Hypocalcemia: Diagnosis and Treatment

In: Endotext [Internet]. South Dartmouth (MA): MDText.com, Inc.; 2000.


Hypocalcemia is an electrolyte derangement commonly encountered on surgical and medical services. This derangement can result from a vast spectrum of disorders. The condition may be transient, reversing with addressing the underlying cause expeditiously, or chronic and even lifelong, when due to a genetic disorder or the result of irreversible damage to the parathyroid glands after surgery or secondary to autoimmune destruction. Adult and pediatric endocrinologists must carefully assess patients with hypocalcemia, factoring into that assessment clinical presentation and symptomatology, concomitant laboratory abnormalities, past medical and family histories, recent medications, and even genetic sequencing analysis on the patient or affected family members. Critical initial laboratory testing involves measuring serum phosphate, magnesium, intact parathyroid hormone (PTH), 25-hydroxyvitamin D, and 1,25-dihydroxyvitamin D levels. Further evaluation is directed by the clinical and laboratory profiles that emerge. Significant fundamental insights into the molecular pathogenesis of several disorders that cause hypocalcemia have been made. These insights involve the molecular etiologies for PTH resistance (i.e., the different subtypes of pseudohypoparathyroidism); the role of the AIRE (autoimmune regulator) protein in autoimmune hypoparathyroidism and in mediating central tolerance to self-antigens; and the molecular bases for different genetic forms of magnesium wasting (that in turn causes hypocalcemia) and hypoparathyroidism. Genetic etiologies for hypoparathyroidism involve mutations in the calcium-sensing receptor, the G protein subunit alpha 11 that couples the receptor to downstream signaling molecules in parathyroid cells, transcription factors essential for parathyroid gland development, and the PTH molecule itself. Treatment of hypocalcemia depends on severity and chronicity. A calcium infusion is indicated for severe acute and or symptomatic hypocalcemia, while the standard mainstays of oral therapy are calcium supplements and activated vitamin D metabolites. Finally, and importantly, despite the rarity of chronic hypoparathyroidism, there have been several clinical trials supporting the use of recombinant human PTH (1-84) in the management of patients not well controlled on standard treatment. These trials have led to the approval of PTH (1-84) by the US Food and Drug Administration for adults with this disorder not well regulated on the usual therapy. Future research is being directed toward designing ideal treatment regimens with PTH (1-84) as well as developing a better understanding of the risks for post-surgical hypoparathyroidism, the most common etiology of hypoparathyroidism in adult patients. For complete coverage of this and all related ares of Endocrinology, please see our FREE web-book www.endotext.org.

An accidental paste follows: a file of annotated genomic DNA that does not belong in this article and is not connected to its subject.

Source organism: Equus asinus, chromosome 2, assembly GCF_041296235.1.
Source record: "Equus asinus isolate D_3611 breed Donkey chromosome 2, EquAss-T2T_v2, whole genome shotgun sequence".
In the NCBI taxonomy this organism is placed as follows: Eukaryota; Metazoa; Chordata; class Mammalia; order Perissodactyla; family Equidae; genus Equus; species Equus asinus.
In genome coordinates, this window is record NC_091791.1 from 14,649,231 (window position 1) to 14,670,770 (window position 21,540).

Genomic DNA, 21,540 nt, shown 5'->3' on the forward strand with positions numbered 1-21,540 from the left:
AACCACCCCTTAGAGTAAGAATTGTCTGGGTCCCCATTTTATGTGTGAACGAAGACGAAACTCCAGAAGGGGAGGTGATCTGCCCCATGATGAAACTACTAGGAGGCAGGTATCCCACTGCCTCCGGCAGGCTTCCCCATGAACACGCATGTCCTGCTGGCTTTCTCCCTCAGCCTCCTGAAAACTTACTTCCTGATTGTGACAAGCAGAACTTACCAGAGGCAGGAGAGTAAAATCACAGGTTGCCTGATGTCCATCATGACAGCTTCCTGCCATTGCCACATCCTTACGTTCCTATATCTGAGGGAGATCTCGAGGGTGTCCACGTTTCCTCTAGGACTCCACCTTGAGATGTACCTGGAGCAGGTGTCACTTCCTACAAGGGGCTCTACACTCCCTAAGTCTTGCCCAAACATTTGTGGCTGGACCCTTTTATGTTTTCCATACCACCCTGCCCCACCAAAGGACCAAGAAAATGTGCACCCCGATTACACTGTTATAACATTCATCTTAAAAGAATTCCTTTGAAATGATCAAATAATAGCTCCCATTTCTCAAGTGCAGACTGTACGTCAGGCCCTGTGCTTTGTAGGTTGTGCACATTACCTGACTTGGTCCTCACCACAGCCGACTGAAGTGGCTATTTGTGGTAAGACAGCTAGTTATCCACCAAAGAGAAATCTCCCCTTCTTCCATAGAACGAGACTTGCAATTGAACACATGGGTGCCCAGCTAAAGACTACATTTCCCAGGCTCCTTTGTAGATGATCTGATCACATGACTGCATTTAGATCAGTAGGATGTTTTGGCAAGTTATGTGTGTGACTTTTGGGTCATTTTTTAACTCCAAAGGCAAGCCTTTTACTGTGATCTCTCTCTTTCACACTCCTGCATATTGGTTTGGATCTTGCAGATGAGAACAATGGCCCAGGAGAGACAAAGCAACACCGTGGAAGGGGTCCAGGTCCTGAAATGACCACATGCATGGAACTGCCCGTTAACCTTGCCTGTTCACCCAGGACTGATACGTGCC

Publication types

  • Review